When popes supplanted Rome’s emperors as sovereigns of the Roman world they borrowed much from their predecessors. Along with a lust for power and a propensity to wield it willfully the papacy arrogated to itself the title of “Pontifex Maximus”. Like the Caesars they perceived themselves as great bridge-builders.
On reflection, the bridge, the Roman version being an extension of the versatile Roman arch, could be regarded as a powerful symbol of secular imperialism or evangelistic Catholicism: by bridge and aqueduct Romans in cuirasses or cassocks connected, conquered and colonized much of the known world.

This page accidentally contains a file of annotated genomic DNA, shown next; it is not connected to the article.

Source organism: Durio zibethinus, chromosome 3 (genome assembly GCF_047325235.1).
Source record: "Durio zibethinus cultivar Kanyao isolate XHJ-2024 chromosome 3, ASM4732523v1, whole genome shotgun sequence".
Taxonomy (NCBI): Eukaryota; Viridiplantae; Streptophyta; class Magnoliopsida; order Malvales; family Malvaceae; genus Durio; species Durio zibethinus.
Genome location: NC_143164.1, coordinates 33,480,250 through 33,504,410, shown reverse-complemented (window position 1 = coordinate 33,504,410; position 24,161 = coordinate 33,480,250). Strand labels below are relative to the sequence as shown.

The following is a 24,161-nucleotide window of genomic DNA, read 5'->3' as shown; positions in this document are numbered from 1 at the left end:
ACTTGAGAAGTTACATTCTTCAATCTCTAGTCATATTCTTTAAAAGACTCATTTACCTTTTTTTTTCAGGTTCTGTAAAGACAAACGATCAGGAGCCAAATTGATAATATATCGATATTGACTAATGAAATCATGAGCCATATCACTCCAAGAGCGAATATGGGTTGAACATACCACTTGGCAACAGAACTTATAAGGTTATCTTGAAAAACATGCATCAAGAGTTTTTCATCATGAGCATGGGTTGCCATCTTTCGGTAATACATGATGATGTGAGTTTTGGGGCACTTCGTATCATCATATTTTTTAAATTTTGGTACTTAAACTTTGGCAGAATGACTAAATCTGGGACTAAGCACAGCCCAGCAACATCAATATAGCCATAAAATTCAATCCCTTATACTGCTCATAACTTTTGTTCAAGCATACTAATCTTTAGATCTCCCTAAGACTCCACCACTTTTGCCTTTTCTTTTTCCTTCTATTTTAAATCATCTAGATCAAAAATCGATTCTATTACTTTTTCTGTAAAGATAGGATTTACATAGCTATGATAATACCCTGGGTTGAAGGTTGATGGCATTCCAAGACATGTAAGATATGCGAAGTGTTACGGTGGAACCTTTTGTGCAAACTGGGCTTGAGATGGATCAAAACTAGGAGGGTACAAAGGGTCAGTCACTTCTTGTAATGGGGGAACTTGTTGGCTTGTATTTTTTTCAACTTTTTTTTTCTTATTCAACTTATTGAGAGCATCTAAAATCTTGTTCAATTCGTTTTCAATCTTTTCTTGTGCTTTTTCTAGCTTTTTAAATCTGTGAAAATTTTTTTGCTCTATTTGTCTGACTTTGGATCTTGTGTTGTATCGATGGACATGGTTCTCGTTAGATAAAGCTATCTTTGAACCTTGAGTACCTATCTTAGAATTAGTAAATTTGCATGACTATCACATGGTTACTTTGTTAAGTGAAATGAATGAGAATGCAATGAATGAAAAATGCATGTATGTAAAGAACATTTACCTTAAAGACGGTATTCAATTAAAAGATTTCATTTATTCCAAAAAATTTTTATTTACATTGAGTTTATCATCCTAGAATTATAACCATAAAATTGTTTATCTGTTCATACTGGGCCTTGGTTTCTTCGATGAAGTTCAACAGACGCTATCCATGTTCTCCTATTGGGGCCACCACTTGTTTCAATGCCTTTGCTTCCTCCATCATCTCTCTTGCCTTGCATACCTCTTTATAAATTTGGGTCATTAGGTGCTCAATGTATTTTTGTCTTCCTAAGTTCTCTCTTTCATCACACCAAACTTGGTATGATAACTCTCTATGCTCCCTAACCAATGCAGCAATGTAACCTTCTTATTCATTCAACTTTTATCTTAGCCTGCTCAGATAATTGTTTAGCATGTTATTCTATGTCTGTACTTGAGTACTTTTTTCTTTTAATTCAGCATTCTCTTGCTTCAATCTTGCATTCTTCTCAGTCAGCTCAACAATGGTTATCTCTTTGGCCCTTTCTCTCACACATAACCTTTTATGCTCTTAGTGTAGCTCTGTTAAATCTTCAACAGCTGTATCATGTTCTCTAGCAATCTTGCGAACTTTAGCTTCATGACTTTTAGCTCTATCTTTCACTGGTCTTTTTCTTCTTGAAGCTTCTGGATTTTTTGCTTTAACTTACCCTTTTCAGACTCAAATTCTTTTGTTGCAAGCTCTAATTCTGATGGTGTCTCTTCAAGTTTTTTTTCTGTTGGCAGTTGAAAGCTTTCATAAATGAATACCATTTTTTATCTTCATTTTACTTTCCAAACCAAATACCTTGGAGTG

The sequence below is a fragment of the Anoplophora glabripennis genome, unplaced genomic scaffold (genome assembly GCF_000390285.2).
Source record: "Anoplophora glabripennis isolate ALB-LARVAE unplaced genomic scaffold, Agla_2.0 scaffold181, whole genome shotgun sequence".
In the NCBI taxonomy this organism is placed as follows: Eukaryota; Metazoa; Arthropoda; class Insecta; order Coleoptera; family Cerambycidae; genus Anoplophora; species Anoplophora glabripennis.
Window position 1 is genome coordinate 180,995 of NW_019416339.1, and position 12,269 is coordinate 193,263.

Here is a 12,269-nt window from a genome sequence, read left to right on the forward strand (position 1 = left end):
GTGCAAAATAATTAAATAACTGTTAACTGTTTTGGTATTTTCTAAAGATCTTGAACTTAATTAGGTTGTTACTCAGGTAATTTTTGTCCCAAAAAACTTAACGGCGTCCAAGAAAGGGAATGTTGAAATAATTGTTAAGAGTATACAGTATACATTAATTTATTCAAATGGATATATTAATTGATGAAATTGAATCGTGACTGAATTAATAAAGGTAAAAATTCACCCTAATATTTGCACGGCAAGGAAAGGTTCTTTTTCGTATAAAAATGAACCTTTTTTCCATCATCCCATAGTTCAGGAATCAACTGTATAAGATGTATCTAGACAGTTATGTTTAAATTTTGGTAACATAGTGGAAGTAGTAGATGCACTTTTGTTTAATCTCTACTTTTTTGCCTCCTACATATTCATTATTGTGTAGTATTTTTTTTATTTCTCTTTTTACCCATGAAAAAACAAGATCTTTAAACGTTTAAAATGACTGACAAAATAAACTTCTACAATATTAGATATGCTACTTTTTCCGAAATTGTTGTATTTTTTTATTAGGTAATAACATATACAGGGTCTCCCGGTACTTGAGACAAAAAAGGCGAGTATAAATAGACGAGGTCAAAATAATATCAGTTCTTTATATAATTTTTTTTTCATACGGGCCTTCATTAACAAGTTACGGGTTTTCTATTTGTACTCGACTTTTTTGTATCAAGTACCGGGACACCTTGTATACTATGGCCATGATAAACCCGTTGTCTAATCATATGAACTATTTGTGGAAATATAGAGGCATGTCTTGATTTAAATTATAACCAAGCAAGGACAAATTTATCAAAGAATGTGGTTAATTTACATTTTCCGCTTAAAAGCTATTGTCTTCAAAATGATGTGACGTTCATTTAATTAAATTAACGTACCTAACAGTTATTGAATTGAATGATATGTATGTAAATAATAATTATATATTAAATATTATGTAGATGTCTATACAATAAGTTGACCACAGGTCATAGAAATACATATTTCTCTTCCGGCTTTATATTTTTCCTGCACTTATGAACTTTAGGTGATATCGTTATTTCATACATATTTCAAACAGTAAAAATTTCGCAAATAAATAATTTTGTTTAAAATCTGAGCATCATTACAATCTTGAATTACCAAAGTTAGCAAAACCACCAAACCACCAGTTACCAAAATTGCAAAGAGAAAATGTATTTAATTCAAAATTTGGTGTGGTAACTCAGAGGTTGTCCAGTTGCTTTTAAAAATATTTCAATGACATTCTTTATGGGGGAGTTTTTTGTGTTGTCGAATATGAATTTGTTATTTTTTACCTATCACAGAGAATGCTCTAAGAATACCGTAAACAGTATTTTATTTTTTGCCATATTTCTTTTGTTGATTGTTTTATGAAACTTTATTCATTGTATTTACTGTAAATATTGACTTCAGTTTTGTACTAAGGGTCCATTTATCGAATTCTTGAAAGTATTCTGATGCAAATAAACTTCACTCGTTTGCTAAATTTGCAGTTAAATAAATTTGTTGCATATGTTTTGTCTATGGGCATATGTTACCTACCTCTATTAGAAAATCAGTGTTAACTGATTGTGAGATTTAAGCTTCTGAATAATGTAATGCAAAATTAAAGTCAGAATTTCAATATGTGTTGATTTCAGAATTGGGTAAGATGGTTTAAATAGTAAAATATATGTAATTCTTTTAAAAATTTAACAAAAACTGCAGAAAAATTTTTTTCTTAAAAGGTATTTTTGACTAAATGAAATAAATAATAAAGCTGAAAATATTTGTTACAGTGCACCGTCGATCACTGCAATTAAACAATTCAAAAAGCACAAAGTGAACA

Since Roman times, bridges, still employing the Roman arch, or constructed by trestle and beam, or suspension, have become a prominent part not only of the functioning of cities, but also, in various times and places, have formed substantial parts of urban lore, history, art and iconography.
Match the bridges with their cities.
©2004, ©2015, James A. Clapp (UrbisMedia Ltd. Pub. 1.1.2004)